Paradise Camp Fire

Camp Fire Destroyed Paradise, California – My Hometown

This is the first post that I have written on this blog that actually has nothing to do with Japan. This post is about my hometown, Paradise, California, which was pretty much wiped off the face of the earth within a matter of hours on Thursday, November 8th, 2018 in the Camp Fire (named after “Camp Creek Road” – the place where the fire started).

*Update* I received confirmation this morning (November 14th, local time) that my family’s house (pictured above) was in fact burned down in this fire. I figured it was, seeing so many pictures and videos of the fire overtaking the town, but it was still a shock to find out for sure.

I have set up a GoFundMe and I am asking friends, relatives, and kind strangers for donations to help my family recover from this disaster. If you would consider donating or even just sharing my donation page to facebook, twitter, etc. it would mean a lot to me and to my family.

Click to Visit the Donation Page

Before I get into the details of the fire, I would first like to write a little about my home and my family who was affected by this tragedy.

My parents settled in Paradise about 30 years ago. I was born a few years after, at Feather River Hospital (which has now been badly damaged by the fire).

Growing up, I never really appreciated my hometown. My house, pictured above and below, was located at the end of a small un-paved road. Now as I look at the few pictures of my house that survived (most of my pictures from before I moved to Japan in 2013 are not digital) I can see why this town was called Paradise.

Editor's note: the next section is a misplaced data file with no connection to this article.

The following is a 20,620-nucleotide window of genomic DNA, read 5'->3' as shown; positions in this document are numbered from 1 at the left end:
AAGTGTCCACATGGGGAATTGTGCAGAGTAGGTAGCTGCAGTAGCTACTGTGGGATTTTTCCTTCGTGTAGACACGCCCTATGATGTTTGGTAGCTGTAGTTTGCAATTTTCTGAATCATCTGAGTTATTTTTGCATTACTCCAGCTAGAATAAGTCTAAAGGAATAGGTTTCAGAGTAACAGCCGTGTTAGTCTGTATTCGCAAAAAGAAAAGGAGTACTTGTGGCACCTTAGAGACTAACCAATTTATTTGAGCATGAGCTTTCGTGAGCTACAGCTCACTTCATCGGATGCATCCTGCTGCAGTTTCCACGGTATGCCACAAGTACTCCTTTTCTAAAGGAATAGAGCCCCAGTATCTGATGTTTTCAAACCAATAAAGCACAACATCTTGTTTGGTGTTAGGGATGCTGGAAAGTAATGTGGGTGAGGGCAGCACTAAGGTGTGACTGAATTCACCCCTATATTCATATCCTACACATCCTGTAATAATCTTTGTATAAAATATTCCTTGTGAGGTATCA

My parents, who recently retired, loved their house and the town they lived in.

I have been planning a trip home to Paradise with Seiya this Christmas for months now. I was really looking forward to it. There were so many things I wanted to show him. Places I wanted to take him. People I wanted him to meet.

I think that was one of the most shocking parts of this whole thing. The realization that not only would I never get to go home again, but that I would never get the chance to share it all with the one I love.

We are still planning to go visit my parents, but it’s all up in the air where any of us are going to stay and what we are going to do now that the town is gone.

My brother (pictured above with my parents) was also living and working in Paradise, but with both his home and his workplace gone, and not much more than the change in his pocket, I don’t know what he is going to do moving forward.

But our stories are not unique. Nearly all of the residents of Paradise, California, are facing the same tragedy.

Luckily, my family has evacuated to safety. But 85 others (and counting) were not so lucky, as the remains have been found in burnt up cars and houses around the town. In addition, 249 residents are currently missing (updated Nov. 25).

So far, 19,124 structures have been confirmed to have been destroyed, including almost 15,000 homes (updated November 25). This makes it by far the most destructive fire in the history of California.

An estimated 52,000 people fled the area. Many of them will not have homes to return to.